Simultaneously hold the footswitch down and
press the switch corresponding to the operation that you wish to control with the
footswitch.
3.
Release the footswitch. It can now be used
instead of the panel switch you selected in
step #2.
Note:
To use the footswitch for entering and exiting the
Tuner mode:
1. Hold down the footswitch.
2. Press and hold down [SHIFT].
3. Then while holding the two above, press [TUNER]
and release the buttons and footswitch.
Note: Functions other than those listed above
are not controllable with the footswitch.
Even if you’ve properly assigned one of the
functions listed above to the footswitch,
certain messages (such as “NOT AVAILABLE,”
“STOP SONG,” “STOP PATTERN,” “EXIT
TUNER” or “EXIT MEM EDIT”) may appear,
indicating that the selected function cannot be
performed in the current condition. When this
happens, simply follow the directions of the
message and/or use the appropriate panel
button (depending on the function currently
selected) to return to the appropriate mode.
EFFECT SECTION
For example, if you are using the footswitch
to enter and exit the Tuner mode, and press it
while the MIDI Bulk Trasmission function is
active, the message “EXIT MIDI BULK” will
appear. Either continue with the MIDI Bulk
Transmission operation, or press one of the
mode buttons on the panel to return to normal
operation.
Using the External Footswitch as a
Total Effect Bypass Switch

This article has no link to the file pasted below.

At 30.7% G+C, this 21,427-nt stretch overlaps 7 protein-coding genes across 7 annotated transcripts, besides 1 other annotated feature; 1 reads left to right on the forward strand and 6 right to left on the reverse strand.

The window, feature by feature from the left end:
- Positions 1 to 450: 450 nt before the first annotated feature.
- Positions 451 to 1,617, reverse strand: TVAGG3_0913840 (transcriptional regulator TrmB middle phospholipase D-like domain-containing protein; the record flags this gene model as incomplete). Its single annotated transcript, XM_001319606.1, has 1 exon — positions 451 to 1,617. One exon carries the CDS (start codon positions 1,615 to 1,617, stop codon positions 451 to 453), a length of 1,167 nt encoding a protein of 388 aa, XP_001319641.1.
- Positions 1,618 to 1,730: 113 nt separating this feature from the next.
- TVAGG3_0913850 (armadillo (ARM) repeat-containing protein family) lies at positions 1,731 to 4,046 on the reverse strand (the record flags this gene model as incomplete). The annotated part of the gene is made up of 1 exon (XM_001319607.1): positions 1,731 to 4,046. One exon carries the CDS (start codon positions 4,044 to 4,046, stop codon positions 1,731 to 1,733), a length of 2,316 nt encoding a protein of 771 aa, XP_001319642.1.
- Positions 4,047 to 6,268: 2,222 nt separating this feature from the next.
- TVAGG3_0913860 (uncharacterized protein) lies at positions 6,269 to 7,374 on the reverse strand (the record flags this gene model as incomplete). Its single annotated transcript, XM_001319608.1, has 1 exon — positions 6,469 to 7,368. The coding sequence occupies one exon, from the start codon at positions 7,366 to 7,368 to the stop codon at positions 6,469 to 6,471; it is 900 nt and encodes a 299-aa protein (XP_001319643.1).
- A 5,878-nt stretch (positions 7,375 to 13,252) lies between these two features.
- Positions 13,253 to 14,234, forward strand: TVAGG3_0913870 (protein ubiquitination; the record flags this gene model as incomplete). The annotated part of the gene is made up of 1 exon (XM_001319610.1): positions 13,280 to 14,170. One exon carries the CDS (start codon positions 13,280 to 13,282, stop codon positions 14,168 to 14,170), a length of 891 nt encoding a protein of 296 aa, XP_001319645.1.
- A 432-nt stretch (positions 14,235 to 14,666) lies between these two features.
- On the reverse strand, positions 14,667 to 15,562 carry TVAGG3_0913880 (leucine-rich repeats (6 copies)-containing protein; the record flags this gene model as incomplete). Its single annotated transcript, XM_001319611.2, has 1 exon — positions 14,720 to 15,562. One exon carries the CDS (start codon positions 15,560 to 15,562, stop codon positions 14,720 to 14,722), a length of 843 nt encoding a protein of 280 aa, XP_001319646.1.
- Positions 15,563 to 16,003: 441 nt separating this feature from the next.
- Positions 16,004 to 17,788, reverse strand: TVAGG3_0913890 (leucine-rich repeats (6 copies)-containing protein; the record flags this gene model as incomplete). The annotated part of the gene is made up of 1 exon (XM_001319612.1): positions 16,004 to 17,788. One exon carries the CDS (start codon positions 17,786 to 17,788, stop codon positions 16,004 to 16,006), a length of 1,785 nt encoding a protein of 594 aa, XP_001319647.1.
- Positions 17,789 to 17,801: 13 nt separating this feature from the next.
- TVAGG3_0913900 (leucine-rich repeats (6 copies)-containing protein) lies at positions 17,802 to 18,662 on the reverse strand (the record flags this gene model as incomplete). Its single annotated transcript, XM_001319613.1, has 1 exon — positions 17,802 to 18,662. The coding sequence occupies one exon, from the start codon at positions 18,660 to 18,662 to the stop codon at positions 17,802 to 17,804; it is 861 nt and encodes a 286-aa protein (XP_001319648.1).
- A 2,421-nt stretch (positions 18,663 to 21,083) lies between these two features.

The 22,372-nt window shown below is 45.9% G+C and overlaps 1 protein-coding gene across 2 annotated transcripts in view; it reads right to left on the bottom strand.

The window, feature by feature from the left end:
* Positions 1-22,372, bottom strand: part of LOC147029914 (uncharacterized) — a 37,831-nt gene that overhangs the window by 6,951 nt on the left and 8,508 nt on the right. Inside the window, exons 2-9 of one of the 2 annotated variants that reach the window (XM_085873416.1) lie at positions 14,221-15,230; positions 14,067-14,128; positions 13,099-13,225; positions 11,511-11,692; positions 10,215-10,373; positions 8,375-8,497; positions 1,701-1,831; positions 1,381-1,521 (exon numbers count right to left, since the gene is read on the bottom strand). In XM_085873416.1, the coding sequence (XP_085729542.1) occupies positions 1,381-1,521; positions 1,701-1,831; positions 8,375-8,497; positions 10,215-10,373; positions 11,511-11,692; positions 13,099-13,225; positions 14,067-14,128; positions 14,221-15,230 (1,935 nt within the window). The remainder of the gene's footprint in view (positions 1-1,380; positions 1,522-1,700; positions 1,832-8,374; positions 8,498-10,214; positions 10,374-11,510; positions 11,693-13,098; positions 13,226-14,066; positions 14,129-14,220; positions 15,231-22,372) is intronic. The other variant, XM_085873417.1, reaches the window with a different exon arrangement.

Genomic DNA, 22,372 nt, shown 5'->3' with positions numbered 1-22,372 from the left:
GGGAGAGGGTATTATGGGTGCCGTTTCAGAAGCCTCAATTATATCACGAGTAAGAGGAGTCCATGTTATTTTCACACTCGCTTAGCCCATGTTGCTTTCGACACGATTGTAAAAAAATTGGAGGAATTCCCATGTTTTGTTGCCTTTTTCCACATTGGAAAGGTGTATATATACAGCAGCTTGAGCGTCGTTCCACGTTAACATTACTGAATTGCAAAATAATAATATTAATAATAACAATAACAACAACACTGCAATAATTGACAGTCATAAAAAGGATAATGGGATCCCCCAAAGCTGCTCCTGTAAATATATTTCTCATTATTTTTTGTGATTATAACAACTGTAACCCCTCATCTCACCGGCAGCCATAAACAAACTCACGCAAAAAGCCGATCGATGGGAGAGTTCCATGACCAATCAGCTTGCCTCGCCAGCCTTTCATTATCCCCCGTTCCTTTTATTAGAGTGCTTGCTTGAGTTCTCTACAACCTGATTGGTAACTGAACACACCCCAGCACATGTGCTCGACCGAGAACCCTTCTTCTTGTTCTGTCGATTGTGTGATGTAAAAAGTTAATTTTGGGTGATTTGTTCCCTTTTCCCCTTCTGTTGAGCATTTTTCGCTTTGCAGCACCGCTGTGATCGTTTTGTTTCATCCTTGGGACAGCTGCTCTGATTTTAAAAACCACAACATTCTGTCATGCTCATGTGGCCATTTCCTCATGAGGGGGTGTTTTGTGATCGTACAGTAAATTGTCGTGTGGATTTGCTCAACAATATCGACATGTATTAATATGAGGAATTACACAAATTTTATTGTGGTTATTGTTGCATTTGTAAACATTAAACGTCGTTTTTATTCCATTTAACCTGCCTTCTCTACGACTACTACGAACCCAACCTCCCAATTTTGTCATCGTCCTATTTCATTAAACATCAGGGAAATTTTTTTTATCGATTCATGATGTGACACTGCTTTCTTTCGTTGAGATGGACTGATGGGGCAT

(All Effects ON/OFF)
You can also use the external footswitch to turn all
active effects on and off at once, as a total bypass
switch.
HINT
MEMORY MODE
This function is useful when you want to turn on
or off ALL effects (not just the group-assigned
effects) at once. It is also useful as a kind of
“panic” switch in live performance, to turn off all
effects if some kind of trouble (such as feedback)
suddenly occurs.
Operation —
1. Simultaneously hold down the connected
external footswitch and press [SHIFT].
2.
Now, when you press the external footswitch,
all currently active effects are turned on or
off.
RESTORING FACTORY PRESET EFFECT PROGRAMS
If you’ve erased one of the factory effect
programs by replacing it with one of your
own creation, this function lets you
restore the original program.
HINT
Operation —
1. Turn off the power of the GW50.
2.
Simultaneously hold down [MEMORY] and
turn the power back on. The MEMORY LED
and the BANK/MEMORY indicator both
flash. (“LD MEM” appears in the LCD.)
3.
Select the number of the effect program you
wish to restore with the [–]/[+] buttons.
4.
Press [SET-B] (below “GO”) to restore the
program, or press [SET-A] (below “EXIT”)
to abort the operation. (You can also abort
the operation by using any of the mode
buttons: [MANUAL], [MEMORY], or
[SONG/PATTERN].)
CAUTION
You can continue loading successive